I came back the next day and it took only half an hour to catch Parish and a few minutes of leading exercises to calm and focus him enough to touch him. After a few minutes of TTouch I was able to pick out all of his feet and gently probe the injured leg. Parish had a hole the size of a quarter in the front of the hock that went to the bone. After trying to flush the wound, he became more agitated and worried. We decided to try a body bandage on him to help him contain himself and have more self-control. We went through the labyrinth a few more times and over the poles practicing walking in a relaxed frame. After a few minutes in the body bandage we went back and finished cleaning his leg wound. We then dressed the wound and bandaged it. After the wound was bandaged I did little Raccoon TTouches all over the leg, on top of the bandage. I also did Python lifts (see Fig. 2) on all of Parishs legs to help circulation and to give him new awareness of his legs. He visibly relaxed after the Raccoon TTouches and Python Lifts as demonstrated when he would lick, chew, yawn and sigh very deeply. The Python Lift is a very subtle upward lift, like sliding the muscle up the bone slightly. Python lifts often relax nervous horses and improve balance and stride.
I continued to visit Parish daily for the rest of the week. By the end of the week, Parishs owners were able to catch him consistently and clean and dress the wound without tranquilizing him. He also learned to stand while tied and to have more self-control in frightening situations. His leg healed cleanly and the new scarring looked much better. He was also able to effectively tolerate the farrier and veterinarian working on him without need for tranquilization. Previously he had always been tranquilized for these occasions.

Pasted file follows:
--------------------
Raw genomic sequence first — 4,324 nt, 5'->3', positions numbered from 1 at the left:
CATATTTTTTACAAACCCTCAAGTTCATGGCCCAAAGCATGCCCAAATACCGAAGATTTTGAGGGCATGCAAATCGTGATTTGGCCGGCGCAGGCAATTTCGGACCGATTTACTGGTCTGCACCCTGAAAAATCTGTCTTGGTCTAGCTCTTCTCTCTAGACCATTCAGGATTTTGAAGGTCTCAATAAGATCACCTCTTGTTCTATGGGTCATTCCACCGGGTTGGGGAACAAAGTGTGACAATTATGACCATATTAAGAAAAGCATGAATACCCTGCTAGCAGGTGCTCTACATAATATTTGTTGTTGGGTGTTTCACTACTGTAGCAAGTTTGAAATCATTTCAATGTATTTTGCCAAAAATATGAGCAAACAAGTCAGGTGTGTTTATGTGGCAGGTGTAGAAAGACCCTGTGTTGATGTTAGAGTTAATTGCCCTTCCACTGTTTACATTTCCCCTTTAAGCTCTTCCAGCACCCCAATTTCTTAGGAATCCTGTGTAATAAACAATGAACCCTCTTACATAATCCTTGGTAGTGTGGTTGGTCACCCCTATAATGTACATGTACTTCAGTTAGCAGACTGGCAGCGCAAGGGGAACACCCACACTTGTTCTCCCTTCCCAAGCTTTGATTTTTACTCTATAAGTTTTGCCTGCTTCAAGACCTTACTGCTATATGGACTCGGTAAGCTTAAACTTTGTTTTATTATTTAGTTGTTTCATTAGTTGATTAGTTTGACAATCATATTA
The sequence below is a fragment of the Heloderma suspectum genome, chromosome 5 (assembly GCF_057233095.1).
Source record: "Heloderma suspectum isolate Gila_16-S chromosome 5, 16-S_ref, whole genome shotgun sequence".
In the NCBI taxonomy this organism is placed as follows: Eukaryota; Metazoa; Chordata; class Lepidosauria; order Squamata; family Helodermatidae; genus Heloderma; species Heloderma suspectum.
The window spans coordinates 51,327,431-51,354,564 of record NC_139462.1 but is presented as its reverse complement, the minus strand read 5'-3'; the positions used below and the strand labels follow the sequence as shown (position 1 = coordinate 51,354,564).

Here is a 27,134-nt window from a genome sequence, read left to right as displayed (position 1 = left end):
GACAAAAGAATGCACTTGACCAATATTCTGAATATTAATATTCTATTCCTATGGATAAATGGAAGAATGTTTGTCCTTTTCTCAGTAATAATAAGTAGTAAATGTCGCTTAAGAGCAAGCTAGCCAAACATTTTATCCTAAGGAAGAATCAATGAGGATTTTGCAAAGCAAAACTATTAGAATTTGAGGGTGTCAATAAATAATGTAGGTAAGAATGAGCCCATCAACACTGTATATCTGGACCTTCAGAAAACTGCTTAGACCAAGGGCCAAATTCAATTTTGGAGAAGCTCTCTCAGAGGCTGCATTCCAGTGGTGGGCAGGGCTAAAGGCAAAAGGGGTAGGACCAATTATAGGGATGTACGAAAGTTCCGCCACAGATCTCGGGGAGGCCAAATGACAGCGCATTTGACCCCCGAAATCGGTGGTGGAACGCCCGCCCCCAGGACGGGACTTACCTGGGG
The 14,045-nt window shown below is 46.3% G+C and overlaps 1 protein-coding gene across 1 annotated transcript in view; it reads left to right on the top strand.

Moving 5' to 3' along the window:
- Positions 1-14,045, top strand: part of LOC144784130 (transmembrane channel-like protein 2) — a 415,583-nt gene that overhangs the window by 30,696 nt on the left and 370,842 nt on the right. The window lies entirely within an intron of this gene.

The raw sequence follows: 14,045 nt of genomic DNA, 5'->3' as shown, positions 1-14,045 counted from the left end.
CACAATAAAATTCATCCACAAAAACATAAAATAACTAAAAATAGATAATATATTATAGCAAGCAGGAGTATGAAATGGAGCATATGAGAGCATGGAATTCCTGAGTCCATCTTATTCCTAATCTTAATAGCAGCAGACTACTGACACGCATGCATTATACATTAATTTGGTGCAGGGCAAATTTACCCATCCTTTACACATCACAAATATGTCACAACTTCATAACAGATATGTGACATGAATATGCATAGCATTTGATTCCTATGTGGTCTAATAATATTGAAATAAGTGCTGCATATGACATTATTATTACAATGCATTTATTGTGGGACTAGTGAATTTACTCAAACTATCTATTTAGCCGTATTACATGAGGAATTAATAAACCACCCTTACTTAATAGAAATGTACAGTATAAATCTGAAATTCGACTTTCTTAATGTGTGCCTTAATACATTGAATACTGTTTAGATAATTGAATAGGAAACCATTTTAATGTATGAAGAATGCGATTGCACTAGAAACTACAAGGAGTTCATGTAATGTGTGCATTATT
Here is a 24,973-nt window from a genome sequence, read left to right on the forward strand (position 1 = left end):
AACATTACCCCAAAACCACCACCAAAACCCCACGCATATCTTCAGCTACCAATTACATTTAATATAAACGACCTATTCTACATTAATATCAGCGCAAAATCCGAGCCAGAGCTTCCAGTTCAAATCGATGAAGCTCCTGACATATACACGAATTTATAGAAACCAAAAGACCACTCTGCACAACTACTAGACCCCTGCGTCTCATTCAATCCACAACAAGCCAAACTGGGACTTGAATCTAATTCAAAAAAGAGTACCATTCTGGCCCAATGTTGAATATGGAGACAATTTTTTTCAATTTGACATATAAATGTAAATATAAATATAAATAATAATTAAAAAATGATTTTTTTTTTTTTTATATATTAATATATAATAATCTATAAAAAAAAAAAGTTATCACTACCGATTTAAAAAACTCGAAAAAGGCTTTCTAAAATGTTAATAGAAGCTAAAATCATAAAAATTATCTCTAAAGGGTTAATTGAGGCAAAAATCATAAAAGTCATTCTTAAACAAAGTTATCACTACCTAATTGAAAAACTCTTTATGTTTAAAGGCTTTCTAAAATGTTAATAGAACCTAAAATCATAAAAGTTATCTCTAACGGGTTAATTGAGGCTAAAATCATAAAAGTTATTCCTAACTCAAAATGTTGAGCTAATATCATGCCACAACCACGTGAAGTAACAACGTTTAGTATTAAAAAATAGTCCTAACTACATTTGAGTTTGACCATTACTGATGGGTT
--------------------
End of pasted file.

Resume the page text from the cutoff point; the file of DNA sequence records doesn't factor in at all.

Sadie is another regular horse; she is a six-year-old green broke Appaloosa mare. Her owner had trouble getting Sadie to trot and canter. Sadie also tended to shy at the back corners of the outdoor arena. Sadie had fairly limited life experiences; her exposure to new situations was nearly non-existent. She had rarely, if ever, been in the indoor arena and she had never seen cows before! The first time I saw Sadie she needed to have her feet trimmed and her teeth checked by an equine dental technician. After Sadies owner had her properly shod and had her teeth floated I came back and rode her again. The difference in the way she moved was amazing. She was still a bit lazy and did not want to come forward, but she was no longer stargazing and tripping with every step. The next week I did a few minutes of Lying Leopard TTouch (see Fig. 3) on her back and girth area (shes quite girthy). I did about ten minutes of groundwork with her in the arena using the Elegant Elephant leading position. She was quite high headed and snorted and blew every few feet. As I taught her to lower her head from a signal, her behavior started to change. I then added the body bandage and did a few more minutes of leading exercises in the indoor arena. Sadie froze a couple of times when the herd of cows next door started running and her head did go straight up, but she regained her composure within seconds.